To support the decoding of 10-bit AV1-encoded HDR video, we built a single dav1d binary that supports both 8- and 10-bit decoding and ensures that color information is preserved in the transcoding process.
The Android platform presented bigger challenges. First, because people engage with our apps on a vast number of Android models, we had to run local and large-scale A/B tests on various devices to find the optimal decoder configurations. To help debug and triage problems from the AV1 decoder library, we added extensive logging that propagated back error messages from throughout the player stack. This critical step helped us quickly identify and resolve issues in the integration process.
Second, because we are using app level software decoders, we used the hardware VP9 decoder and software AV1 decoder together when playing the same video stream, to correctly support mixed codec manifest and in-stream ABR lane switch. We needed to make sure they interacted with the render engine correctly.
We also needed to support devices with low performance and display resolution. (This was not a problem with iPhones.) Although AV1 can encode high-resolution videos at a much lower bit rate than VP9, bit rate reduction is smaller for low-resolution videos. That makes it difficult to show improvement in top-line delivery metrics for low-performance Android phones. We responded by using higher-quality encoding presets to boost coding efficiency in low-resolution ABR lanes.
Another challenge was that memory allocation and thread creation increased the decoding latency of the first few video frames, prolonging the software decoder start time, delaying player startup, and causing in-play stalls. This was most challenging with Reels, because people typically scroll across multiple Reels videos in quick succession. To improve scrolling performance, we prefetched multiple Reels videos earlier, before they were played.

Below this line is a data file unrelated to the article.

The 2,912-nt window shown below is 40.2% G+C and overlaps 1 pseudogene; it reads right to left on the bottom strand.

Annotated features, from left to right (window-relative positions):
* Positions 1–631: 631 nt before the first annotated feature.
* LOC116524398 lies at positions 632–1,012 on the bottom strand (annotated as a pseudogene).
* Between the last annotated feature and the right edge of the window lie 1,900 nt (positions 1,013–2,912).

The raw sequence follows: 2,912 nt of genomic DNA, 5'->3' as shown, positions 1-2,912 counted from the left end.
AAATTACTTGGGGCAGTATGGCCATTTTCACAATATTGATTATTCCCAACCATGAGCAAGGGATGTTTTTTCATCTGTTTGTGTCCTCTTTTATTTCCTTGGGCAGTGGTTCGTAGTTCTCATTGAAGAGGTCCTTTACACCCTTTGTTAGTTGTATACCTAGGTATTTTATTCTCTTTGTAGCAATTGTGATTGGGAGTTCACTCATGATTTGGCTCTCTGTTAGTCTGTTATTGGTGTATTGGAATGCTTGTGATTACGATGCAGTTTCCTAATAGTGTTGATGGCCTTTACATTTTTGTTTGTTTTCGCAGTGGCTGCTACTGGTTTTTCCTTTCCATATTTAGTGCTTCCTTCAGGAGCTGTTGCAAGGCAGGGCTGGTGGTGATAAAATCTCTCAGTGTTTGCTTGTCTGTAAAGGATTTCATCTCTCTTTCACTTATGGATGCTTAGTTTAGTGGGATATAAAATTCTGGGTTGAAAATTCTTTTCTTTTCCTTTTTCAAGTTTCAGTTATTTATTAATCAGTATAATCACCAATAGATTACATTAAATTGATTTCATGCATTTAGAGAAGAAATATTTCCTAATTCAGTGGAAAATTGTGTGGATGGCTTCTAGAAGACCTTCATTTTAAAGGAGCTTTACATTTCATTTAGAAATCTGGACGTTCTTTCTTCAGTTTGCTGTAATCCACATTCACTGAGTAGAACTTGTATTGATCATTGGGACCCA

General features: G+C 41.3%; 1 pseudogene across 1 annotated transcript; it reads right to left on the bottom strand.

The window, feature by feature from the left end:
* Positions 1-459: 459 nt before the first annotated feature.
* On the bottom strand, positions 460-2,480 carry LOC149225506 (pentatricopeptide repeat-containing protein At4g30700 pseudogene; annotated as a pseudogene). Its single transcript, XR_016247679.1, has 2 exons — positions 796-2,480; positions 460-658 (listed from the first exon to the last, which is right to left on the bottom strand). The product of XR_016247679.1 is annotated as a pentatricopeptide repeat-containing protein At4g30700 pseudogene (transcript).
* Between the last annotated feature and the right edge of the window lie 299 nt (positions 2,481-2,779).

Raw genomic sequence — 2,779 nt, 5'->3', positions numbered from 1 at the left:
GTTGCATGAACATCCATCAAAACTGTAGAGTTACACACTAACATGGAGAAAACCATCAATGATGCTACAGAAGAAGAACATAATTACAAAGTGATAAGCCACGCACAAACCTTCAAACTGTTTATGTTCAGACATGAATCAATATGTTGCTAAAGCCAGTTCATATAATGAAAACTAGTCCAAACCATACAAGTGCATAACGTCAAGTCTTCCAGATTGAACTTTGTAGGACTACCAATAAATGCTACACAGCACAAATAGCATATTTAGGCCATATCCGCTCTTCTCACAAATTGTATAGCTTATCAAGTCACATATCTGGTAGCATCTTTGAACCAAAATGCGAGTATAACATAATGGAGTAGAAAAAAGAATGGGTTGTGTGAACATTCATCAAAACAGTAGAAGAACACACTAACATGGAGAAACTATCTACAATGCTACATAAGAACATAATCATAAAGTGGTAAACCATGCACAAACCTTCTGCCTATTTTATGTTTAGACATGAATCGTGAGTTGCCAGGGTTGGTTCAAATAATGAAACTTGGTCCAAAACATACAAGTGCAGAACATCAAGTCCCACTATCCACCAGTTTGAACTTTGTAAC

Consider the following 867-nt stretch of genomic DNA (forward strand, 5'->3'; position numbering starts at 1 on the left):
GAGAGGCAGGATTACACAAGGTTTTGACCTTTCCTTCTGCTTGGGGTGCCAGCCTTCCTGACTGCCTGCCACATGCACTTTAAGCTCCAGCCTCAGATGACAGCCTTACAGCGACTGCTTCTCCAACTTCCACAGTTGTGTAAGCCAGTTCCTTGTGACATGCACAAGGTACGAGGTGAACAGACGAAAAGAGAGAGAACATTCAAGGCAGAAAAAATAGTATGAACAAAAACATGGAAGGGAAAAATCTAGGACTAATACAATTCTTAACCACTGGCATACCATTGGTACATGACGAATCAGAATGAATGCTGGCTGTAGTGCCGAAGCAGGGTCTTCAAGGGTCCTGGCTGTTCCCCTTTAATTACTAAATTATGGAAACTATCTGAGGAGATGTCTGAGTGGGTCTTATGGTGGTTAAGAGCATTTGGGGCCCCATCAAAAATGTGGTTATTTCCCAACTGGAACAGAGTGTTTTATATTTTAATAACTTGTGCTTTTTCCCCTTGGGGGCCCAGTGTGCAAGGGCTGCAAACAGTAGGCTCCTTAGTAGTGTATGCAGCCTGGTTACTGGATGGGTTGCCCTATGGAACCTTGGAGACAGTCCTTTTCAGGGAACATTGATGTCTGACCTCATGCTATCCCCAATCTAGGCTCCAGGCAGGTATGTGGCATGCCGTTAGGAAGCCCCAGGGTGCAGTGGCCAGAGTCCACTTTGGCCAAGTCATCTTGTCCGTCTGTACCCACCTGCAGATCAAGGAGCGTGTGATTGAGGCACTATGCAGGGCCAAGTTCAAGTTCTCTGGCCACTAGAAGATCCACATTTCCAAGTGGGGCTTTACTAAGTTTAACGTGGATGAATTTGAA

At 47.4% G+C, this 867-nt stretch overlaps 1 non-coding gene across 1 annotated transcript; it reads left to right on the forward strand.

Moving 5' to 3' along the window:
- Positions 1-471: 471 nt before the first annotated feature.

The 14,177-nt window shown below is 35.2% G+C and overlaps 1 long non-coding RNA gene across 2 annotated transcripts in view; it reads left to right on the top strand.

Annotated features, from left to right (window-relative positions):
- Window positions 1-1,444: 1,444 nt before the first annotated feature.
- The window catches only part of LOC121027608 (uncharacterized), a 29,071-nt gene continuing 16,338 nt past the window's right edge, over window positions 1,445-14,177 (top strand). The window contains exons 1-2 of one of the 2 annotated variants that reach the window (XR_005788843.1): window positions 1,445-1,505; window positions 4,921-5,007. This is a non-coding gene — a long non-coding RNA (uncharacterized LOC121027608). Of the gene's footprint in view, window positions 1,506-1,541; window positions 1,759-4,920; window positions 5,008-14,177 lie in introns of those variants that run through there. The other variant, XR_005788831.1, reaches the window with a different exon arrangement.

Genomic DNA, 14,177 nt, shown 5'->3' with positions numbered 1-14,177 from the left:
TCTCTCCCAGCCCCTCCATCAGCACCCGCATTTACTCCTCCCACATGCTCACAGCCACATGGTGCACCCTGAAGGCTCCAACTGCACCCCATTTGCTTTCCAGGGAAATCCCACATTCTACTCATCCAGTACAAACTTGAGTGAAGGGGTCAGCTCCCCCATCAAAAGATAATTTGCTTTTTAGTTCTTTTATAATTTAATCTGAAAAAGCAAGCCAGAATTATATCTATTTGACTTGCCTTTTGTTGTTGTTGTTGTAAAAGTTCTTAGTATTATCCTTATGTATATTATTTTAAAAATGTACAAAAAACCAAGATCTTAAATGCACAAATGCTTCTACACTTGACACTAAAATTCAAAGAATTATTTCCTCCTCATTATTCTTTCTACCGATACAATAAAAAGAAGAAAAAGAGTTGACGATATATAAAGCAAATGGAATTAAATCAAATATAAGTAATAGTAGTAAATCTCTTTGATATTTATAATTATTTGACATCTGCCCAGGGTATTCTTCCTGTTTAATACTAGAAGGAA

Before we conduct a large-scale A/B delivery test, we have to check whether the end device is powerful enough for real-time decoding and playback of AV1 bitstreams. However, there is no easy way to classify Android phone performance. We cannot test every model that exists, as there are thousands of them. And characteristics such as core counts, chipset vendors, RAM size, and year and model are not sufficient indicators of capability. We eventually decided to run a small benchmarking test to measure performance and give each phone a performance score. This benchmarking test consisted of basic compute operations, including Gaussian blur, memory allocation, memory copy, and 3D rendering. With this approach, we could assign scores to any existing or upcoming mobile phones and group them based on those numbers. Our A/B tests then identified the models that could support 720p, 1080p, and 10-bit HDR playback.